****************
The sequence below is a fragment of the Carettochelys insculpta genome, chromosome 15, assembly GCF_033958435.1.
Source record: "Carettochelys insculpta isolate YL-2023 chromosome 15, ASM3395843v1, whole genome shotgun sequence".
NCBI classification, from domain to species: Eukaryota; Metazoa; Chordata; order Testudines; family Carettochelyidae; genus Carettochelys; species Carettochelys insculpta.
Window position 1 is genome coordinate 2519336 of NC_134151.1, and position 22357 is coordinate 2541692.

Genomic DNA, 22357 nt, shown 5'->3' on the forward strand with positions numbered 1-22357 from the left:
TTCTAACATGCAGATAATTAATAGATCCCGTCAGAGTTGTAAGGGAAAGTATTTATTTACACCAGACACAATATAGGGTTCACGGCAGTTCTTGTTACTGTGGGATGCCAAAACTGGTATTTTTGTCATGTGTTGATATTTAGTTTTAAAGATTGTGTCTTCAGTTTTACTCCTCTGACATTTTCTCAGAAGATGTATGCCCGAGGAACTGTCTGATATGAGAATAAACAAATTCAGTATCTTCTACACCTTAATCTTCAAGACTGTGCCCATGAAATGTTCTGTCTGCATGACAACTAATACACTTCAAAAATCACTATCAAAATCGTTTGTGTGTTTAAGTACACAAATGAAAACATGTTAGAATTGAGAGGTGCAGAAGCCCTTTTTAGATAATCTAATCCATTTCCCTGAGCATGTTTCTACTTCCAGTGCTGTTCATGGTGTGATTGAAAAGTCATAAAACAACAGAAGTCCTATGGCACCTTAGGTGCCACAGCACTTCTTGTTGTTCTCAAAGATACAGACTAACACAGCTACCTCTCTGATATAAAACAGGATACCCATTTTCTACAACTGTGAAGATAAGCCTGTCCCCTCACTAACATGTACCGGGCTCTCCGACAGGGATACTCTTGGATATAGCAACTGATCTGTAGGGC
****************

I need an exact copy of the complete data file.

The sequence below is a fragment of the Carettochelys insculpta genome, chromosome 15, assembly GCF_033958435.1.
Source record: "Carettochelys insculpta isolate YL-2023 chromosome 15, ASM3395843v1, whole genome shotgun sequence".
NCBI classification, from domain to species: Eukaryota; Metazoa; Chordata; order Testudines; family Carettochelyidae; genus Carettochelys; species Carettochelys insculpta.
Window position 1 is genome coordinate 2519336 of NC_134151.1, and position 22357 is coordinate 2541692.

Genomic DNA, 22357 nt, shown 5'->3' on the forward strand with positions numbered 1-22357 from the left:
TTCTAACATGCAGATAATTAATAGATCCCGTCAGAGTTGTAAGGGAAAGTATTTATTTACACCAGACACAATATAGGGTTCACGGCAGTTCTTGTTACTGTGGGATGCCAAAACTGGTATTTTTGTCATGTGTTGATATTTAGTTTTAAAGATTGTGTCTTCAGTTTTACTCCTCTGACATTTTCTCAGAAGATGTATGCCCGAGGAACTGTCTGATATGAGAATAAACAAATTCAGTATCTTCTACACCTTAATCTTCAAGACTGTGCCCATGAAATGTTCTGTCTGCATGACAACTAATACACTTCAAAAATCACTATCAAAATCGTTTGTGTGTTTAAGTACACAAATGAAAACATGTTAGAATTGAGAGGTGCAGAAGCCCTTTTTAGATAATCTAATCCATTTCCCTGAGCATGTTTCTACTTCCAGTGCTGTTCATGGTGTGATTGAAAAGTCATAAAACAACAGAAGTCCTATGGCACCTTAGGTGCCACAGCACTTCTTGTTGTTCTCAAAGATACAGACTAACACAGCTACCTCTCTGATATAAAACAGGATACCCATTTTCTACAACTGTGAAGATAAGCCTGTCCCCTCACTAACATGTACCGGGCTCTCCGACAGGGATACTCTTGGATATAGCAACTGATCTGTAGGGC